where d Ω d 1 2 = j = 1 d 1 d θ j 2 + sin 2 θ j d ϕ 2 is the metric element of the ( d 1 ) -sphere for a spacetime labeled by coordinates x μ = ( t , r , θ 1 , θ 2 , , θ d 2 , ϕ ) . Before proceeding, an important comment is necessary here; we assume that the metric (5) is not dynamical, which means that the Birkhoff’s theorem should be valid for these models. This is not proven and we take it for granted in theories such as (2). However, there are a lot of references in the literature claiming to have found cases where a generalization of the Birkhoff’s theorem could exist [48,49,50,51,52,53].
The Gauss–Bonnet term (1) in arbitrary ( d + 1 ) dimensions takes the form
G = ( d 1 ) ( d 2 ) r 4 [ 4 r 2 P ( P 2 1 ) P + 8 ( d 3 ) r P ( P 2 1 ) P + 4 r 2 ( 3 P 2 1 ) P 2 + + ( d 3 ) ( d 4 ) ( P 4 2 P 2 + 1 ) ] ,
where the prime stands for derivatives with respect to the radial coordinate and we set for simplicity θ j = π / 2 . Note that for d 2 (i.e., in less than four dimensions), the above scalar vanishes identically, while for d = 3 , it becomes a topological surface term.
In order to calculate the point-like Lagrangian of the theory for (5), we introduce a Lagrange multiplier as [45,46,54]
S = d d + 1 x r d 1 P Q f ( G ) λ G G ˜ ,
with G ˜ being the Gauss–Bonnet term in spherical symmetry (6) and λ the Lagrange multiplier given by varying the action with respect to G , i.e., λ = G f . Substituting G ˜ and integrating out the second derivatives, we obtain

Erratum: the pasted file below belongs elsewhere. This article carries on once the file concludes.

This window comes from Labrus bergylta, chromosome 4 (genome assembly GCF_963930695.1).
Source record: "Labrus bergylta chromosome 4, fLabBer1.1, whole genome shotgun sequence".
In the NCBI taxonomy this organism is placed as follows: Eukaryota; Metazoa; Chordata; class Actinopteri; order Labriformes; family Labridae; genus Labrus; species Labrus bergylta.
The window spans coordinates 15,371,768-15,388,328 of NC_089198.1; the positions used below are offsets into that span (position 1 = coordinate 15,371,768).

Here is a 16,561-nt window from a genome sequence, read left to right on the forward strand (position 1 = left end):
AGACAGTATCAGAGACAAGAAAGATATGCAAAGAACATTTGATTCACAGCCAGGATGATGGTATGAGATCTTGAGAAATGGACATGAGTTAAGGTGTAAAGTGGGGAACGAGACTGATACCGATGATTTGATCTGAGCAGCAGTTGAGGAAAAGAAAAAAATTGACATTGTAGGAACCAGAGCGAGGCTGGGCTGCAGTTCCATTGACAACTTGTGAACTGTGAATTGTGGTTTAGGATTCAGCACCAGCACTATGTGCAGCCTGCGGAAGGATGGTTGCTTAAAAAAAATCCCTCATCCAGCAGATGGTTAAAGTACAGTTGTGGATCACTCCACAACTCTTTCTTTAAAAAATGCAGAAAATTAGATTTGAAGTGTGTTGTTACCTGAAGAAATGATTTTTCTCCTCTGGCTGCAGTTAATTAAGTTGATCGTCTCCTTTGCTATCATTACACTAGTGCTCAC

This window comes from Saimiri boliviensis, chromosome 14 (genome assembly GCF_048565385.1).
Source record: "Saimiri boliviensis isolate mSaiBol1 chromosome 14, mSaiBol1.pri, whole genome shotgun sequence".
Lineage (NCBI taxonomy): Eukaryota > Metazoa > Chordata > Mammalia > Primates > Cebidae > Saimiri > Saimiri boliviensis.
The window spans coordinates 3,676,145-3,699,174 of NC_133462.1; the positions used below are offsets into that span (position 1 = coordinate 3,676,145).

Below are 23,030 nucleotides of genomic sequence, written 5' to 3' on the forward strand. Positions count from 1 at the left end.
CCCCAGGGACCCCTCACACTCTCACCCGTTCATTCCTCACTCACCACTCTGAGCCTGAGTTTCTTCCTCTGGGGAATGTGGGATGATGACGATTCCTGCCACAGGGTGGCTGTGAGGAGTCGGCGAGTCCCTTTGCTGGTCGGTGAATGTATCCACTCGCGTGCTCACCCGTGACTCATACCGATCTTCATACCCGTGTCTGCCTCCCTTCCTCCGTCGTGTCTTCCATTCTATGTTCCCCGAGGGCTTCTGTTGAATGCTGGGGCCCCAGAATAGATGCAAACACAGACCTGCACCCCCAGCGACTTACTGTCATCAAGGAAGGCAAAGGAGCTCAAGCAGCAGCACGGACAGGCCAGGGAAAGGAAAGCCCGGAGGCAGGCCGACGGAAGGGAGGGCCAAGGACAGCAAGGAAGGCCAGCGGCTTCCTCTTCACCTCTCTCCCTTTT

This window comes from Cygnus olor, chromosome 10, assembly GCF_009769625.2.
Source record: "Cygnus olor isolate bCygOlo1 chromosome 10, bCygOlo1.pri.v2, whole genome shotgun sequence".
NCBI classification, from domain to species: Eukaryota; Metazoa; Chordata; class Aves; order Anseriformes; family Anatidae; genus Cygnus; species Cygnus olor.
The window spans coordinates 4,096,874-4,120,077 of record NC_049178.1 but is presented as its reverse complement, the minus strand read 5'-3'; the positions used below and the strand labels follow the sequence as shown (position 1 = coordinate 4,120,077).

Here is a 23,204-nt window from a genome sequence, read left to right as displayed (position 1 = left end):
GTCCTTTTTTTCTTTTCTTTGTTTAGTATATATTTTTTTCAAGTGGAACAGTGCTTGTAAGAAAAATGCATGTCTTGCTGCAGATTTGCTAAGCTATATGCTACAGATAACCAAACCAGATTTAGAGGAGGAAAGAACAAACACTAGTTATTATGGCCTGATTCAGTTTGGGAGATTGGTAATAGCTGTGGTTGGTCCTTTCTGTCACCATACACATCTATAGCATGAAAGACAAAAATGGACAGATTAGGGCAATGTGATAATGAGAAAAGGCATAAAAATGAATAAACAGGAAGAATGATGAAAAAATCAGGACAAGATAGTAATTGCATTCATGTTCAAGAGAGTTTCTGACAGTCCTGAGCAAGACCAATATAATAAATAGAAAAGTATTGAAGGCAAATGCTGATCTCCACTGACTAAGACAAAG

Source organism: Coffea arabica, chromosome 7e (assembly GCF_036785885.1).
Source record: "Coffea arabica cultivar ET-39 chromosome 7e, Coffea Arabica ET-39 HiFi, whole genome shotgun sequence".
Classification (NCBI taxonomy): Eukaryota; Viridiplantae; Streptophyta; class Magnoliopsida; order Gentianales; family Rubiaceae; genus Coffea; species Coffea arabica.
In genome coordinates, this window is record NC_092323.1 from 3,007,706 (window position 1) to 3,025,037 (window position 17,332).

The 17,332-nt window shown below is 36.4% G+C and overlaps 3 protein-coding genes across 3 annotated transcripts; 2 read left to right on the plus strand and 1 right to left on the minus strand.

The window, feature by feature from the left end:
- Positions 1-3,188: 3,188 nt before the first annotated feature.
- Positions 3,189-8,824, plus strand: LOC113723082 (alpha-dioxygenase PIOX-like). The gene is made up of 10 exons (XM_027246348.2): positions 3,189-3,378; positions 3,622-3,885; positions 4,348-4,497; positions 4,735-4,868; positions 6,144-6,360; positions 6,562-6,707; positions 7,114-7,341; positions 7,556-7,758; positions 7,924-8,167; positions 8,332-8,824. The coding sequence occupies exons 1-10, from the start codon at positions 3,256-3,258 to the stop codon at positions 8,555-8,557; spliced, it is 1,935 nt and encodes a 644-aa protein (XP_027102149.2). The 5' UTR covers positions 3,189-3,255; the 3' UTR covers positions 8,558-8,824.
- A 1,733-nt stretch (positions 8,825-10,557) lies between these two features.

L ( r , P , Q , G ) = r d 1 P Q f G f G + + ( d 1 ) ( d 2 ) r d 5 ( Q 2 1 ) Q 4 ( d 3 ) P f G ( d 4 ) Q ( Q 2 1 ) + 4 r Q + 4 r 2 Q P G f G G ,
where f G and f G G are the first and second derivatives of f with respect to G . This is the point-like and canonical Lagrangian of our theory in a static and spherically symmetric spacetime. It’s configuration space is Q = { P , Q , G } , and the tangent space TQ = { P , P , Q , Q , G , G } .

3. The Noether Symmetry Approach

Let us briefly introduce some basic notions of the so called Noether symmetry approach [40,41]. Noether symmetries are a subclass of Lie point symmetries applied in dynamical systems described by a Lagrangian density. Noether’s theorem states that if
X = ξ t + η i q i ,
is a generator of infinitesimal point transformations, then the Lagrangian density is invariant under X if and only if
X [ 1 ] L + ξ ˙ L = g ˙ ,
with g being a function of the affine parameter t and the generalized coordinates q i and X [ 1 ] is the first prolongation of X.